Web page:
"Riding the Comet,” running through Sunday, October 2, at the Actors’ NET of Bucks County, is the work of Hamilton playwright Mark Violi, the author of the recently produced “Roebling: The Story of the Brooklyn Bridge.” Like “Roebling,” “Riding the Comet” takes place in a specific historical period, World War II, but in this case the story follows events that could have happened rather than ones that actually did. The title refers to the Comet Escape Line, an underground route that helped people escape the Nazis.
“Riding the Comet” takes place on a farm in northern France. The farmer is part of the Resistance movement, and the action in the play centers around his work helping GIs reach safety and the effects this endeavor has on his family. The two U.S. servicemen we meet are Sergeant Decker (Brian Jason Kelly) and Private Anthony Vizzaro (Patrick Albanesius). Burke, the farmer (Ed Patton), is helped by his two daughters. The older daughter, Linette (Kathryn A. Skelly), is a young teenager. Andie, the younger daughter (Anna Chandless) is said to be nine, but Chandless plays the role as if she were closer to five. Judging her age on stage is in any case made more complicated by the fact that Andie has decided to stop speaking.
The girls have an older brother, who never appears on stage, but whose behavior has clearly been a cause of concern to his father. Burke frequently disappears from sight, presumably heading to his short-wave radio, where he keeps his underground work going. Patton’s portrayal is dark, hardly surprising when you consider the kinds of decisions he has to make.
The set of the Burke family’s farmhouse — designed and constructed by C. Jameson Bradley, one of the Actors’ Net’s original members who has also been seen frequently onstage — is simple, but it contains some important (and attractive) details. For example, the chest against one wall can be shoved to the side to reveal stairs presumably leading to a safe basement. Something about the stage picture gives a sense of the family coherence.
This is France under the occupation, and obviously it is a dark time. In a way it’s surprising that the play is able to present us with so much sunshine in such a dreadful world. Many unthinkable events are occurring in the immediate area, but the audience does not realize what is happening when it first happens. Ugly events are alluded to in passing, but it is not until late in the play that a member of the SS and his associate appear in person on the stage. Not surprisingly, they offer the characters no-win choices, and although we may know the Nazis will not triumph in the war, we do not know what will happen to these people.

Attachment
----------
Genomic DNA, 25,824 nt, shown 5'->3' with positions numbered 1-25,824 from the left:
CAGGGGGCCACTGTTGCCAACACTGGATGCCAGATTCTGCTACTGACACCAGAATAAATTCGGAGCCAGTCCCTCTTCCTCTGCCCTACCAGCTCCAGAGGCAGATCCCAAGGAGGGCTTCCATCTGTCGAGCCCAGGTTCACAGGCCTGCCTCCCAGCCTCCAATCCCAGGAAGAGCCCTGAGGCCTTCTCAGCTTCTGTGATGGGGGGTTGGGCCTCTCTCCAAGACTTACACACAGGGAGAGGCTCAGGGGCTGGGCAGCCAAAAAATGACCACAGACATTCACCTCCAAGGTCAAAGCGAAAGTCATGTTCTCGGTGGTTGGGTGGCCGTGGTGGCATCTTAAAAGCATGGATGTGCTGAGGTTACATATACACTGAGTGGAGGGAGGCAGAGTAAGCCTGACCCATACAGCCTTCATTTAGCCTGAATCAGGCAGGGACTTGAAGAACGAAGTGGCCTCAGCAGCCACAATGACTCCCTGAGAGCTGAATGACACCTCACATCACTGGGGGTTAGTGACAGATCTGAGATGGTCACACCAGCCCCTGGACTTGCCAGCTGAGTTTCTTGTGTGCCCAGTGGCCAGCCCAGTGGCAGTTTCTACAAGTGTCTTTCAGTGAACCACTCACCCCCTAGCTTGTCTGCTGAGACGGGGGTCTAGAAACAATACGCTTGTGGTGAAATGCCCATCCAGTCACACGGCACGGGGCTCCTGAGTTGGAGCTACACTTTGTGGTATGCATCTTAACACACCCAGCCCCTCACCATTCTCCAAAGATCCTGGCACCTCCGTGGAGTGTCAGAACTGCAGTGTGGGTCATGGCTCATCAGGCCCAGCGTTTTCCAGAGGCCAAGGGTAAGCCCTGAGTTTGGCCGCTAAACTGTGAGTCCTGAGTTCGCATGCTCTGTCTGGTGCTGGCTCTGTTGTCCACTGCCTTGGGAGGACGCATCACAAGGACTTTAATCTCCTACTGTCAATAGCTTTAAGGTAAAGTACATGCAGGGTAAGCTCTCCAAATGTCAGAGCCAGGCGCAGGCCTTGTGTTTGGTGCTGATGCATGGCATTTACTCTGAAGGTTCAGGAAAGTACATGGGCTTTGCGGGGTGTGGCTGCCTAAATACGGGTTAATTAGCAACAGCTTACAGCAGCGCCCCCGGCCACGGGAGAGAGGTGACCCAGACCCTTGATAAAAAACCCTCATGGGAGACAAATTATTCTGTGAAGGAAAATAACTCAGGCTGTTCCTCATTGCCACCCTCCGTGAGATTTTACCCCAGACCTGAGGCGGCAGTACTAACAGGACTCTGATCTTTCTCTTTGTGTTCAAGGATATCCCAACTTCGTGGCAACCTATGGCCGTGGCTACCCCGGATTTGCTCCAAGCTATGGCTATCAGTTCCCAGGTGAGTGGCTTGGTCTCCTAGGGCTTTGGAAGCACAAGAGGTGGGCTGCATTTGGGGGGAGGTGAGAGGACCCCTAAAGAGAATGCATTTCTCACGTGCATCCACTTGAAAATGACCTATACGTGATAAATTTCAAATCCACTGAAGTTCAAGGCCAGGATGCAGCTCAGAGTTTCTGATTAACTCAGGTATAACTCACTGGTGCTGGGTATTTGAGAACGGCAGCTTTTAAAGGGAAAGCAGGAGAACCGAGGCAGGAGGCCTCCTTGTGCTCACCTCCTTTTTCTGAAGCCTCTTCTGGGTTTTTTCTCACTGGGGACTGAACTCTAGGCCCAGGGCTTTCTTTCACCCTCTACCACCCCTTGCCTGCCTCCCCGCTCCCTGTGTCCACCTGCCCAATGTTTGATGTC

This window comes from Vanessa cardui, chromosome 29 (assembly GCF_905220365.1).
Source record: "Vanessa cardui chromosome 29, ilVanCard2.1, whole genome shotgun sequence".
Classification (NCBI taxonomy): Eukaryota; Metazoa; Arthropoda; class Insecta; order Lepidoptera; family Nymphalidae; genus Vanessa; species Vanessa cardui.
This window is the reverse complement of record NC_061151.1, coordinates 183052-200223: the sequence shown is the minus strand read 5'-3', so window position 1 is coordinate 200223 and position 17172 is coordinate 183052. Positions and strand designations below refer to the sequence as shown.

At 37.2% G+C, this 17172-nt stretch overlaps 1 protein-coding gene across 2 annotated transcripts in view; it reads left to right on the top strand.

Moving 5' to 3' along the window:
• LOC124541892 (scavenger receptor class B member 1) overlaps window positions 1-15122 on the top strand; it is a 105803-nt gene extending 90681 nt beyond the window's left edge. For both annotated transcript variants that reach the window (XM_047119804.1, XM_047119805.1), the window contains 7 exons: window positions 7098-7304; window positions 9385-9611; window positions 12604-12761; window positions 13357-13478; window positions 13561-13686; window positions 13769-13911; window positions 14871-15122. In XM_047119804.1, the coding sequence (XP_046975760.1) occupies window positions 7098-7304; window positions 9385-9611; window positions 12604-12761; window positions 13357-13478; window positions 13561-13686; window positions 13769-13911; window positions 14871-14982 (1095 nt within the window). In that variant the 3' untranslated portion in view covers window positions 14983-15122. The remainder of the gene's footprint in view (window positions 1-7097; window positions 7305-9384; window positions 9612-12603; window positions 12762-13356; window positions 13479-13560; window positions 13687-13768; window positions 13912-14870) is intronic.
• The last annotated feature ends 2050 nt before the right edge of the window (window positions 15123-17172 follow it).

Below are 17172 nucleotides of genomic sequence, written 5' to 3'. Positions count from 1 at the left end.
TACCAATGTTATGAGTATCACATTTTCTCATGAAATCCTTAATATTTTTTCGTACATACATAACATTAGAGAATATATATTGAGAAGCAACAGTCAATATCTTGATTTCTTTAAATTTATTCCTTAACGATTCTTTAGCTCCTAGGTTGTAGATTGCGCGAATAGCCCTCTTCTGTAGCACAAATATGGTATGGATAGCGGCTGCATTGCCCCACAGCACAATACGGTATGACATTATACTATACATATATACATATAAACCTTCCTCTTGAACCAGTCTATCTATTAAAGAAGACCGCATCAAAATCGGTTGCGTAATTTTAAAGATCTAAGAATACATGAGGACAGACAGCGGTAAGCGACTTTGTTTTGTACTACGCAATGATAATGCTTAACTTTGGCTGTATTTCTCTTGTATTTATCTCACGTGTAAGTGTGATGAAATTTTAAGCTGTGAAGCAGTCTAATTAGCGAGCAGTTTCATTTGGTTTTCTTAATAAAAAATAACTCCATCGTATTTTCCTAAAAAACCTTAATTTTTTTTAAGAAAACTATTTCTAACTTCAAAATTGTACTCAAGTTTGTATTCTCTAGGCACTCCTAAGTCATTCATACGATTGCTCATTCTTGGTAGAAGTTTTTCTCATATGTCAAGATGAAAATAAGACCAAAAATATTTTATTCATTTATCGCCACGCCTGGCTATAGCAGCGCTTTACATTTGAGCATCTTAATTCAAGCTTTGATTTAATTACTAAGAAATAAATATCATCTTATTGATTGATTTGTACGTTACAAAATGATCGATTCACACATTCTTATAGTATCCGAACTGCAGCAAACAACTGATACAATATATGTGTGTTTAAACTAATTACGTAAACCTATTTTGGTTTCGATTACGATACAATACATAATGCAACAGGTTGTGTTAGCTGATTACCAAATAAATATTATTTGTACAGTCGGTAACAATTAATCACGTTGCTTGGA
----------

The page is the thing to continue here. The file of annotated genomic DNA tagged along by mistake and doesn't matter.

The audience gains a clearer sense of what Burke’s work entails when the two GIs first appear and ask for help getting to safe territory. The GIs also provide an opportunity to introduce a case of unrequited love — Linette falls for Private Vizzaro — but this thread is not one of the play’s more convincing ones.
Despite its seemingly sunny side, you are likely to experience the play as dark. Dreadful things happen, but they happen quickly; the lingering bits are more cheerful. It is one of the more striking aspects of this play that so little stress is placed on the dreadful events — it is almost as though if you aren’t paying attention you won’t notice them.
As one member of the audience was heard to remark, the mortality rate in “Riding the Comet” approaches that of “Hamlet,” yet the play does not seem to be constructed so that the audience would focus on that aspect. It is an interesting characteristic of “Riding the Comet” that it can be so cheerful when the world it is describing is so black. Is there a message here that the younger generation looks at life so differently from those of us who can remember World War II?
The Actors’ NET of Bucks County is the resident theater company at the Heritage Center in Morrisville. Volunteers from the company converted a municipal garage into what is now an intimate 85-seat theater. The appearance of the theater is simple but attractive, and the size makes it easier for the actors to be convincing. They certainly achieved that in this production of “Riding the Comet.” And the rapt attention of the audience and its enthusiasm at the curtain clearly indicates that “Riding the Comet” is deeply affecting.
“Riding the Comet,” Actors’ NET, 635 North Delmorr Avenue, Morrisville, PA. Through Sunday, October 2. World premiere of a new drama by Mark Violi, a Hamilton resident and playwright of “Roebling: The Story of the Brooklyn Bridge.” The World War II era drama centers on a farming family in German occupied France following D-Day. They are members of a secret underground railroad designed to help Allied soldiers get back to London. Directed by Kyla Mostello Donnelly. $20; Veterans, $10 to $15. The season includes seven more shows, ranging from Shaw and Shakespeare to Lillian Hellman and Stephen Sondheim. 215-295-3694 or www.actorsnetbucks.org.